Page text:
The Brancatelli File



September 18, 1998 -- As Northwest Airlines struggles to get back into the skies after its acrimonious pilots strike, an interesting tale of sex, lies and videotape has been left behind for public inspection.

Well, okay, I'm lying about the sex and videotape--I got the Northwest file confused with my Clinton file--but there's plenty of salacious airline detail to go around.

The settlement of the pilots strike is hardly the end of Northwest's labor woes. Five other unions at the airline are working on expired contracts and are eager to do battle with management. Of most immediate interest are mechanics. They've already voted down one contract offer this summer and their union is pressing the National Mediation Board to declare an impasse and start a 30-day "cooling off" period. Then the mechanics will be free to strike and Northwest would most likely be forced to shut down again.

Let's give Northwest credit for giving us credit. Aware that its tattered image for customer service was all but destroyed by the shutdown, Northwest made some generous face-saving moves on the frequent-flyer front.

Travelers who held a Northwest ticket but were forced to re-book elsewhere during the strike will still receive WorldPerks miles. You can get credit for the missed flights by picking up a form at a Northwest ticket counter. Or do it at the Northwest Web Site.

Northwest even went a step further by extending the life of banked miles. All WorldPerks miles set to expire on December 31, 1998, will now be valid through December 31, 1999.

We're used to seeing feuding parties in a burning house throw gasoline at each other, but the fiery rhetoric lobbed by the pilots and Northwest was especially ugly--and, in many cases, patently untrue.

The pilots, for example, claimed that their desire for record compensation was no odder than the fact that "Northwest CEO John Dasburg was the highest compensated airline CEO last year." Not true. I've pored over all the relevant documents--especially the Schedule 14A and 10K forms filed with the Securities and Exchange Commission--and Dasburg's compensation in 1997 was unremarkable. Now executive compensation being what it is--a morass of velvet-lined stock options and gold-plated perks specifically designed to mislead and deceive--I went to pilots and asked for the analysis they used to back up their claim. Not surprisingly, I haven't heard back from them.

And then there's the claim by Northwest's lead negotiator, Richard Hirst, that the pilots were hell bent on a walkout. "I think they have been following a strike strategy all along," he told The New York Times a week into the strike. Not true. The pilots worked almost two years on an expired contract, not exactly the strategy pursued by workers rabid for a walkout.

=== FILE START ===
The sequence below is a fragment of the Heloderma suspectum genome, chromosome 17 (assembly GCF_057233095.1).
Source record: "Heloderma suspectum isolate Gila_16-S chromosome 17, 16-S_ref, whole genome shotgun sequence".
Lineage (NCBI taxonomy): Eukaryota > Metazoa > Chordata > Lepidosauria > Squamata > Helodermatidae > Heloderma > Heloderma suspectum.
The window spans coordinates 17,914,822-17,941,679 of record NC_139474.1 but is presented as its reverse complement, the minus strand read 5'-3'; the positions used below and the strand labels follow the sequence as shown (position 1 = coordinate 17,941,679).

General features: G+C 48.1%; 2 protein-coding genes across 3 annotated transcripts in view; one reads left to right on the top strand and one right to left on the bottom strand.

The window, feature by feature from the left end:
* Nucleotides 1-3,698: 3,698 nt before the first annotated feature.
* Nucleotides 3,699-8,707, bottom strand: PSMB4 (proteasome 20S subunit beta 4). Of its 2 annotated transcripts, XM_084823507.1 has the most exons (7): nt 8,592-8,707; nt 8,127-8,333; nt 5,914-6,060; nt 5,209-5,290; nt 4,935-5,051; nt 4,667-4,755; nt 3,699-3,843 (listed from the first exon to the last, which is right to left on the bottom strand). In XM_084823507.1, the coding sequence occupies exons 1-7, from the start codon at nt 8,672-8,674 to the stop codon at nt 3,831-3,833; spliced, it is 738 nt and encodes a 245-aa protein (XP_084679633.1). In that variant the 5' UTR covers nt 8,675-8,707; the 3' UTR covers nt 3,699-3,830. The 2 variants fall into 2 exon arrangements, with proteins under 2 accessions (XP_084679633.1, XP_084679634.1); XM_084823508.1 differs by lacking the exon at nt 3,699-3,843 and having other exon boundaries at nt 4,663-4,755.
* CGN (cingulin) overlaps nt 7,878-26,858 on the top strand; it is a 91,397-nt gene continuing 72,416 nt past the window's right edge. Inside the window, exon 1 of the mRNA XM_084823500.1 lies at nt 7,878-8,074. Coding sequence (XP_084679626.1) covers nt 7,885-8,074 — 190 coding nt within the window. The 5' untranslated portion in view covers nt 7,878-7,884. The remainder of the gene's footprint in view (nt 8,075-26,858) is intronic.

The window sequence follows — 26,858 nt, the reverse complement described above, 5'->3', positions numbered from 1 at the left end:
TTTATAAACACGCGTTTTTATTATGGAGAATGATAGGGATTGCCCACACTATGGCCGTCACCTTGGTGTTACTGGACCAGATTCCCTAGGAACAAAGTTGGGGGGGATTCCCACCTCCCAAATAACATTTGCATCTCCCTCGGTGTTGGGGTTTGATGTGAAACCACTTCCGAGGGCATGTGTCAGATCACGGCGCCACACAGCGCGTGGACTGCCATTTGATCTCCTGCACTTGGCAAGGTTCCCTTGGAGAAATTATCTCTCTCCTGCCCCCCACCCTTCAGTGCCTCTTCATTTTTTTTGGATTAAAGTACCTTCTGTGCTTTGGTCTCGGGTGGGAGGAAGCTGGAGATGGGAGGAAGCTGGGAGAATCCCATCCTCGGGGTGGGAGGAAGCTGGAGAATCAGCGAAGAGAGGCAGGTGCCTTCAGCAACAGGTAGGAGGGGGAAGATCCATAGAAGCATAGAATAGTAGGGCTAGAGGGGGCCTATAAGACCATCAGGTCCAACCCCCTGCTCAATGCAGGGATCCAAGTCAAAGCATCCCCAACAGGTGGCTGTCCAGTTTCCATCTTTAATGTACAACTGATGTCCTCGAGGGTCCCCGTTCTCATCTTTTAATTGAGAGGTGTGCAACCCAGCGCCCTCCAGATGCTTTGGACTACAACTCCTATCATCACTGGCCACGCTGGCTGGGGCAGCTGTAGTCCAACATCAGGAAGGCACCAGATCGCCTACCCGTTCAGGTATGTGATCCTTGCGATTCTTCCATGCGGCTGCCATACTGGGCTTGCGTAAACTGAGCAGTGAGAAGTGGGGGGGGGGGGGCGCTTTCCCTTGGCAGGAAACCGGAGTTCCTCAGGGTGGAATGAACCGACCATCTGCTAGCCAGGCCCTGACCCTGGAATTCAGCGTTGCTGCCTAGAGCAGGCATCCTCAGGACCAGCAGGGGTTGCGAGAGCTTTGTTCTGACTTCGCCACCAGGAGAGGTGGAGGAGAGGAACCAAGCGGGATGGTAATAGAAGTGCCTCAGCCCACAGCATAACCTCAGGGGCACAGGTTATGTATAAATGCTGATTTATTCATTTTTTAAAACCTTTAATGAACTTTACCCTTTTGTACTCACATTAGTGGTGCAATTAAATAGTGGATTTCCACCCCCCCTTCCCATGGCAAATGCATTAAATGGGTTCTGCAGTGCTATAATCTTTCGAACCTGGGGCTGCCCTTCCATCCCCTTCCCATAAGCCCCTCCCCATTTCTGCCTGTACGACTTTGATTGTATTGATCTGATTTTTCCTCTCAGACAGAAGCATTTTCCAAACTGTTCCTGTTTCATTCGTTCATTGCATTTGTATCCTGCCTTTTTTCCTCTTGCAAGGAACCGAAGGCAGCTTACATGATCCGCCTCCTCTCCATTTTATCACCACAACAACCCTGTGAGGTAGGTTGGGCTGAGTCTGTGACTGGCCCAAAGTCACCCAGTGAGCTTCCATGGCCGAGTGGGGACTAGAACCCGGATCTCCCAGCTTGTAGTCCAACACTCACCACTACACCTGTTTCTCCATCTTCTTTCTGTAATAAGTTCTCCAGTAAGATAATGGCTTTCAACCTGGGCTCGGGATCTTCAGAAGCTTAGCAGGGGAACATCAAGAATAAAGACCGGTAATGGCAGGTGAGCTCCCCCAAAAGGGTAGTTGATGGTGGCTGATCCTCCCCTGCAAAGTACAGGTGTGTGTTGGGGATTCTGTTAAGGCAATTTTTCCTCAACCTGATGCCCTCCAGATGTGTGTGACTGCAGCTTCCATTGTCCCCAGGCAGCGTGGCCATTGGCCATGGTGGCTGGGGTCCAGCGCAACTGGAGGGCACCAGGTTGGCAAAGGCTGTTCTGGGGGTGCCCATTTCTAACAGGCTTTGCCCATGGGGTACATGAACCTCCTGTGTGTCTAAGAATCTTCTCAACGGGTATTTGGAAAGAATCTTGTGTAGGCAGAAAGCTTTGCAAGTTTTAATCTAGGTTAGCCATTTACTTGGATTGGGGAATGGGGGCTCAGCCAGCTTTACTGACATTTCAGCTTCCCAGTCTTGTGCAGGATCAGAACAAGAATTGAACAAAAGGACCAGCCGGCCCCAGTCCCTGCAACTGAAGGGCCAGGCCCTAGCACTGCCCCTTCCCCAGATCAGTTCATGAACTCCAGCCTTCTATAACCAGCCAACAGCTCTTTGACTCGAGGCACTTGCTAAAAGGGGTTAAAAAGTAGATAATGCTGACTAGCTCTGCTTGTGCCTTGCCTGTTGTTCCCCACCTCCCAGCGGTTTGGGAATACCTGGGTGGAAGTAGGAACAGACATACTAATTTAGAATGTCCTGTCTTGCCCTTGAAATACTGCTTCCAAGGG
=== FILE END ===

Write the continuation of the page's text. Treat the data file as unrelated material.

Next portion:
During the strike, Northwest chief financial officer Jim Lawrence abruptly resigned. He was immediately replaced by Mickey Foret, who has the required pedigree to work in Northwest management: He once was an executive for Frank Lorenzo, the man who almost destroyed commercial aviation in the 1980s. At least six of Fast Frankie's boys are in key positions at Northwest now and they run the carrier the way Lorenzo ran Continental and Eastern. The Northwest crew has upstreamed cash out of operations, slashed passenger service, destroyed labor relations and firmly entrenched the airline near the bottom of the Department of Transportation's (DOT) performance ratings. Lorenzo must be so proud.

The federal Essential Air Service (EAS) subsidizes airlines to fly on routes to small communities. How did our tax dollars work during the Northwest strike? Not too well, thanks to the outrageous conduct of the airlines involved and the lack of leadership at the Department of Transportation.

On August 18, less than two weeks before the pilots strike, two Northwest Airlink commuter carriers, Express I and Mesaba, announced they would suspend flights if Northwest was struck. Although Express I is a Northwest subsidiary and Mesaba is 30 percent owned by Northwest, neither carrier would be struck. Their proposed shutdown was entirely voluntary.

Express I and Mesaba fly more than a dozen EAS routes and federal regulations require them to give 90 days notice before substantially changing or eliminating service. Did DOT challenge the carriers when they made their plans public? Of course not.

When the strike came, Express I and Mesaba did exactly what they said they'd do. Like Claude Rains in Casablanca, the DOT was shocked--shocked!--by the shutdown. It ordered Express I and Mesaba back into the skies.

The airlines refused to comply and DOT went to court. To further exacerbate the situation, Northwest, which provides the ground support for its commuter serfs, said it didn't know if it could provide the necessary service because of the strike. No one apparently noticed that Northwest didn't miss a beat in providing exactly the same support services during the strike to KLM, its international partner.

The strike ended with the EAS matter still in court.

Why do I think we'll be right back where we started a month or so from now?

This column originally appeared at

Copyright 1993-2004 by Joe Brancatelli. All rights reserved.